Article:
Common Misconceptions About Non-Profits

Below I’ve listed five common misconceptions about non-profit organizations along with a brief explanation setting the record straight.  Understanding the true nature of what non-profits are and what they can do is essential in order to make an informed decision about whether a non-profit entity might be right for your next venture.

Here are my 5 myths:

1.  All non-profits are tax exempt.  People often use the term “non-profit” too loosely, to refer to an entity that has been declared exempt by the IRS under section 501(c)(3) of the Internal Revenue Code. This is not necessarily correct. A non-profit entity may be exempt under section 501(c)(3), may be exempt under another provision of the revenue code, or may simply be a state-created non-profit entity without an IRS exemption at all.  Depending on what you want to do with a non-profit, each of these three options may make sense.

2.  Non-profits can’t make money.  While I’d hesistate to say that most non-profits make money, a good number of them do, and some make an awful lot.  While non-profits can make money, what they cannot do is distribute that money — as profits — to their shareholders/members/owners.  All money contributed to a non-profit must be used exclusively to further the non-profits charitable purposes.  If the non-profit ever dissolves, its money and assets must be contributed to another non-profit.

3.  Non-profits can’t conduct business.  There is some truth to this myth, but the full reality is more nuanced.  An tax exempt non-profit cannot conduct business for profit.  But even an exempt non-profit can be involved in business when its purpose in doing so is primarily to further its charitable purposes and its business involvement doesn’t overwhelm its charitable activities.  And it may be possible to use a for-profit subsidiary in appropriate cases.  Answering the question of whether an exempt non-profit has, by being directly or indirectly involved in business, strayed beyond the bounds permitted for exempt organizations is perhaps the most complicated and uncertain area of non-profit law.  If you have questions about whether an activity is appropriate for a non-profit, you need to talk to an attorney.

4.  If you can, it’s always better to use a non-profit rather than a for-profit entity.  This again is a much more difficult question than it might appear to be on its face.  At first, one might be tempted to conclude that having a tax exemption is always better than not having a tax exemption, but there are other significant factors in play.  Tax exempt status comes with an awful lot of strings attached, strings which do include limits on what can be done by the non-profit, who it can hire to do it, and ongoing restrictions on what may be produced as a result.  Sometimes, in light of the particular goals, the constraints imposed by tax exemption are just too onerous to justify the financial benefits that accrue to exempt non-profits.  Which leads me to my fifth and final myth . . . .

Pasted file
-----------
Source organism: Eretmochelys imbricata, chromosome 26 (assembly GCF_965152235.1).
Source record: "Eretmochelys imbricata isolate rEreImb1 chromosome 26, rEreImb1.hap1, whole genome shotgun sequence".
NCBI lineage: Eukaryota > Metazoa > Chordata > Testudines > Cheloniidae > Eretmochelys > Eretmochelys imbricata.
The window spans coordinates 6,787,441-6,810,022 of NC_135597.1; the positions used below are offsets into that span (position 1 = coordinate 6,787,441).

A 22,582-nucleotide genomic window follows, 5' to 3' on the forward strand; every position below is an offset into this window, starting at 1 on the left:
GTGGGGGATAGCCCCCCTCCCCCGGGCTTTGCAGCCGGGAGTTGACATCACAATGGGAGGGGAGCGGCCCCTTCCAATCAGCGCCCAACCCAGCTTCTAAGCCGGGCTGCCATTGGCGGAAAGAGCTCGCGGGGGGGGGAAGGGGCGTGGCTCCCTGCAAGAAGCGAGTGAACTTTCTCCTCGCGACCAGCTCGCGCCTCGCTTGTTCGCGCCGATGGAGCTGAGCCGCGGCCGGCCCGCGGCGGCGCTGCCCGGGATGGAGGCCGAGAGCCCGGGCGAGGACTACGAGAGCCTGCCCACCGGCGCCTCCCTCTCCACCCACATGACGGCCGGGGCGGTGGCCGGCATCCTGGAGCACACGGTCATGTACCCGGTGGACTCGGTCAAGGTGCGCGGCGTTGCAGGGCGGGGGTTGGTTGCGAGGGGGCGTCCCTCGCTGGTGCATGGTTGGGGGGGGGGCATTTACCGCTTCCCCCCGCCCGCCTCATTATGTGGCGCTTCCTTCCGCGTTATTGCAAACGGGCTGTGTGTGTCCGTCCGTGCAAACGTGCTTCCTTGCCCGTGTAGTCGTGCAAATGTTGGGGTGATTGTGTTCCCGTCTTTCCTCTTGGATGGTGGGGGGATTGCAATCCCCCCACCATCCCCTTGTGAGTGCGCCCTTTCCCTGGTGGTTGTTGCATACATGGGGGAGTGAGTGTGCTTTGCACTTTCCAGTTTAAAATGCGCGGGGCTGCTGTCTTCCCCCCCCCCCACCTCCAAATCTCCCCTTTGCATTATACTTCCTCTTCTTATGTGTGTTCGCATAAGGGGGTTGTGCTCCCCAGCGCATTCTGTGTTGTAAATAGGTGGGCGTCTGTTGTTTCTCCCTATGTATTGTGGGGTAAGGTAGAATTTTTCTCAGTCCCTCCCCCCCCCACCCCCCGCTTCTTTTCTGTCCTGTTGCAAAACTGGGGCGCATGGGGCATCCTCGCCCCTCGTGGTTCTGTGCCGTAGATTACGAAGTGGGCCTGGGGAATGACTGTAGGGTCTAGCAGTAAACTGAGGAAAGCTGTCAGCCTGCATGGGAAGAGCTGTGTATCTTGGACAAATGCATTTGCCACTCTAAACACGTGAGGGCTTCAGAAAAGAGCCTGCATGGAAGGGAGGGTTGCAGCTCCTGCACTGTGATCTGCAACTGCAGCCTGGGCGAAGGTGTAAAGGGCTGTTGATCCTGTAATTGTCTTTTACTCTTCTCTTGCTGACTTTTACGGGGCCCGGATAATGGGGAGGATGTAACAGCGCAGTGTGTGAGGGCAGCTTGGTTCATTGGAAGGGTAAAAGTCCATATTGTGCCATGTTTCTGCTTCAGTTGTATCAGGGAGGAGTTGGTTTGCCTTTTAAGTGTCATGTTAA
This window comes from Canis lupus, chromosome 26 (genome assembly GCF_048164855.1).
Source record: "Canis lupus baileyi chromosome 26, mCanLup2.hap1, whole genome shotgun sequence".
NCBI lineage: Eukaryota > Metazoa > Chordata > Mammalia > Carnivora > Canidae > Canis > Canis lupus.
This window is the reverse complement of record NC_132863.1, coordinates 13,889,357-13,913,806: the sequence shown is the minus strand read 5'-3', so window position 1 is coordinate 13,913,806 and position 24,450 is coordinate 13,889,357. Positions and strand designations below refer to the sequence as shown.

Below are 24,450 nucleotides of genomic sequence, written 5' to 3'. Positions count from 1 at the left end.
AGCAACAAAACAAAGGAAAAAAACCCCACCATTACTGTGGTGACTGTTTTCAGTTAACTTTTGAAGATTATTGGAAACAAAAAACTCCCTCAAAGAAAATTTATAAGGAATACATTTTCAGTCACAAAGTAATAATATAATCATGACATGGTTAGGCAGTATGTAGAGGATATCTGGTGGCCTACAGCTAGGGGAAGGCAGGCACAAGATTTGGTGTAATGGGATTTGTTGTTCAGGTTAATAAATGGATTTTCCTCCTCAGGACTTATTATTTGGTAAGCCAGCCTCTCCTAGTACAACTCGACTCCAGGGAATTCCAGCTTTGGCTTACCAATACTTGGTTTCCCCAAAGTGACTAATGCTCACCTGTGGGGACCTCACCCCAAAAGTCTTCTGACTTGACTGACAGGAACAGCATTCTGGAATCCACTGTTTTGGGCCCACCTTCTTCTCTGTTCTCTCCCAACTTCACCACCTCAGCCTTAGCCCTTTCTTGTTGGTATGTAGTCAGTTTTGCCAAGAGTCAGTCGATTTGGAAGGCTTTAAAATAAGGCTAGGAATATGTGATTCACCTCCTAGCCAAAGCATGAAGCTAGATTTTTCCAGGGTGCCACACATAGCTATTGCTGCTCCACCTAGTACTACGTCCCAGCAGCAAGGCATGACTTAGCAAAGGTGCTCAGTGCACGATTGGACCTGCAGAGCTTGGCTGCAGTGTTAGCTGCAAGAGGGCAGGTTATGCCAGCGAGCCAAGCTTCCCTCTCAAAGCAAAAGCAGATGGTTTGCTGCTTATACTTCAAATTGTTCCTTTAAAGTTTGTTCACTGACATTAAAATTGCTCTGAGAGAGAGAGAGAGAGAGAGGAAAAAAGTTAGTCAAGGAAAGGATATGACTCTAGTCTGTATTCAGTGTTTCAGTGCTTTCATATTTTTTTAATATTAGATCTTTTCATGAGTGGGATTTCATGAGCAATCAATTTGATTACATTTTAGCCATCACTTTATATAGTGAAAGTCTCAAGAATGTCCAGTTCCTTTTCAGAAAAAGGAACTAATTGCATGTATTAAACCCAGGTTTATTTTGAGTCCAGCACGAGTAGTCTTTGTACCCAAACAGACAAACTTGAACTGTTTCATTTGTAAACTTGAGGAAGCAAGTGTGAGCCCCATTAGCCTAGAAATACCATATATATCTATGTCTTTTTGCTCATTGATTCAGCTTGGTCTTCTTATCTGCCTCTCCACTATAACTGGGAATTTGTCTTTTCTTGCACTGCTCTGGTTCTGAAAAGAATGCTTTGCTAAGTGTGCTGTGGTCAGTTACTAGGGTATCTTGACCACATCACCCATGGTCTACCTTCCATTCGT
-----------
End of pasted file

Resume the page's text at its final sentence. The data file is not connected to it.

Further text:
5.  It is never worthwhile to incorporate as a non-profit entity if you can’t get a tax exemption.  Again, this is a myth that may often be true, but not always.  This myth is probably true so long as your primary reason for incorporating as a non-profit is for favorable tax status and deductibility of contributions.  But if (1) your primary reason for wanting to use a non-profit is to convince the political powers that be of your goodwill and socially responsible motive, and (2) full tax exempt status threatens to put unreasonable constraints on your ability to effectively accomplish your goals, simply incorporating as a non-profit without seeking an exemption may make sense.  By incorporating as a non-profit you are subject to the restriction on distribution of profits, but are not subject to the IRS-developed restrictions that arise out of the requirement that exempt non-profits be operated solely for charitable purposes.  More on this last option in a coming post . . . .

If you have questions or comments, you can post them here, or email Curt Bentley at curt@bentleybriggs.com.